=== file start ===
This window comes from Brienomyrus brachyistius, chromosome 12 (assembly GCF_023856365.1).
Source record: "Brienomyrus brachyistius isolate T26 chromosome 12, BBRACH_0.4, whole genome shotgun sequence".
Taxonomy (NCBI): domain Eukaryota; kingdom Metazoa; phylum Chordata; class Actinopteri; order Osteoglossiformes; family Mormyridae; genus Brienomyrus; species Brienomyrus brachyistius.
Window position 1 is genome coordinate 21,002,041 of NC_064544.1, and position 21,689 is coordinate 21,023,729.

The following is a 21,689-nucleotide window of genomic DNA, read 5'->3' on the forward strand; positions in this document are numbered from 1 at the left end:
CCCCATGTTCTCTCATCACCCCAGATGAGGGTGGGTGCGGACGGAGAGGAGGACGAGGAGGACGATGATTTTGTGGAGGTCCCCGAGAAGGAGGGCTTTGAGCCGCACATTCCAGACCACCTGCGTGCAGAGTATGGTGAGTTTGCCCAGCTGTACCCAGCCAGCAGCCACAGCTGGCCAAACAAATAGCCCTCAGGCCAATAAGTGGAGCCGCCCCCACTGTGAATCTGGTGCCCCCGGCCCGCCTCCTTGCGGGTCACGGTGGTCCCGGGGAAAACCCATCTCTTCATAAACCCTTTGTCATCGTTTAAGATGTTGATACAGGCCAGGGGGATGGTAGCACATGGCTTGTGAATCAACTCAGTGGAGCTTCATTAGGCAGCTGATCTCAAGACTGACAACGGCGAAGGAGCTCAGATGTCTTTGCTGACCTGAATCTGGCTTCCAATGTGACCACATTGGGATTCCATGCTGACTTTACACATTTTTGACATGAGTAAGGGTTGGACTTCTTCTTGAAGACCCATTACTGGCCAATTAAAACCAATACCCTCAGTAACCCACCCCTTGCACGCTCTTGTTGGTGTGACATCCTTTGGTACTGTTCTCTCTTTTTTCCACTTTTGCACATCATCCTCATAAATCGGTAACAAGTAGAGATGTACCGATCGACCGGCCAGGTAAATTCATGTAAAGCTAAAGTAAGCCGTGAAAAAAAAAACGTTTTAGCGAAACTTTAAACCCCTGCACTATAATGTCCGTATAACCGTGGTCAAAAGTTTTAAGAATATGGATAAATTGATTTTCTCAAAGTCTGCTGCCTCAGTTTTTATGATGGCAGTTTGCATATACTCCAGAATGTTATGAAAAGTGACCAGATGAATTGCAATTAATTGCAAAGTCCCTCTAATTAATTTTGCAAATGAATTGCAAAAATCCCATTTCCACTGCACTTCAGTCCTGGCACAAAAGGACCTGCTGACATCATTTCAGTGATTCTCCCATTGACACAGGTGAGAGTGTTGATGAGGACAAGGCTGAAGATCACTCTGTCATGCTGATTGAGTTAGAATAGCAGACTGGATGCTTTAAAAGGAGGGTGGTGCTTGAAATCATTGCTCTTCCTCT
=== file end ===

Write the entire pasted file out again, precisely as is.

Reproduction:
This window comes from Brienomyrus brachyistius, chromosome 12 (assembly GCF_023856365.1).
Source record: "Brienomyrus brachyistius isolate T26 chromosome 12, BBRACH_0.4, whole genome shotgun sequence".
Taxonomy (NCBI): domain Eukaryota; kingdom Metazoa; phylum Chordata; class Actinopteri; order Osteoglossiformes; family Mormyridae; genus Brienomyrus; species Brienomyrus brachyistius.
Window position 1 is genome coordinate 21,002,041 of NC_064544.1, and position 21,689 is coordinate 21,023,729.

The following is a 21,689-nucleotide window of genomic DNA, read 5'->3' on the forward strand; positions in this document are numbered from 1 at the left end:
CCCCATGTTCTCTCATCACCCCAGATGAGGGTGGGTGCGGACGGAGAGGAGGACGAGGAGGACGATGATTTTGTGGAGGTCCCCGAGAAGGAGGGCTTTGAGCCGCACATTCCAGACCACCTGCGTGCAGAGTATGGTGAGTTTGCCCAGCTGTACCCAGCCAGCAGCCACAGCTGGCCAAACAAATAGCCCTCAGGCCAATAAGTGGAGCCGCCCCCACTGTGAATCTGGTGCCCCCGGCCCGCCTCCTTGCGGGTCACGGTGGTCCCGGGGAAAACCCATCTCTTCATAAACCCTTTGTCATCGTTTAAGATGTTGATACAGGCCAGGGGGATGGTAGCACATGGCTTGTGAATCAACTCAGTGGAGCTTCATTAGGCAGCTGATCTCAAGACTGACAACGGCGAAGGAGCTCAGATGTCTTTGCTGACCTGAATCTGGCTTCCAATGTGACCACATTGGGATTCCATGCTGACTTTACACATTTTTGACATGAGTAAGGGTTGGACTTCTTCTTGAAGACCCATTACTGGCCAATTAAAACCAATACCCTCAGTAACCCACCCCTTGCACGCTCTTGTTGGTGTGACATCCTTTGGTACTGTTCTCTCTTTTTTCCACTTTTGCACATCATCCTCATAAATCGGTAACAAGTAGAGATGTACCGATCGACCGGCCAGGTAAATTCATGTAAAGCTAAAGTAAGCCGTGAAAAAAAAAACGTTTTAGCGAAACTTTAAACCCCTGCACTATAATGTCCGTATAACCGTGGTCAAAAGTTTTAAGAATATGGATAAATTGATTTTCTCAAAGTCTGCTGCCTCAGTTTTTATGATGGCAGTTTGCATATACTCCAGAATGTTATGAAAAGTGACCAGATGAATTGCAATTAATTGCAAAGTCCCTCTAATTAATTTTGCAAATGAATTGCAAAAATCCCATTTCCACTGCACTTCAGTCCTGGCACAAAAGGACCTGCTGACATCATTTCAGTGATTCTCCCATTGACACAGGTGAGAGTGTTGATGAGGACAAGGCTGAAGATCACTCTGTCATGCTGATTGAGTTAGAATAGCAGACTGGATGCTTTAAAAGGAGGGTGGTGCTTGAAATCATTGCTCTTCCTCT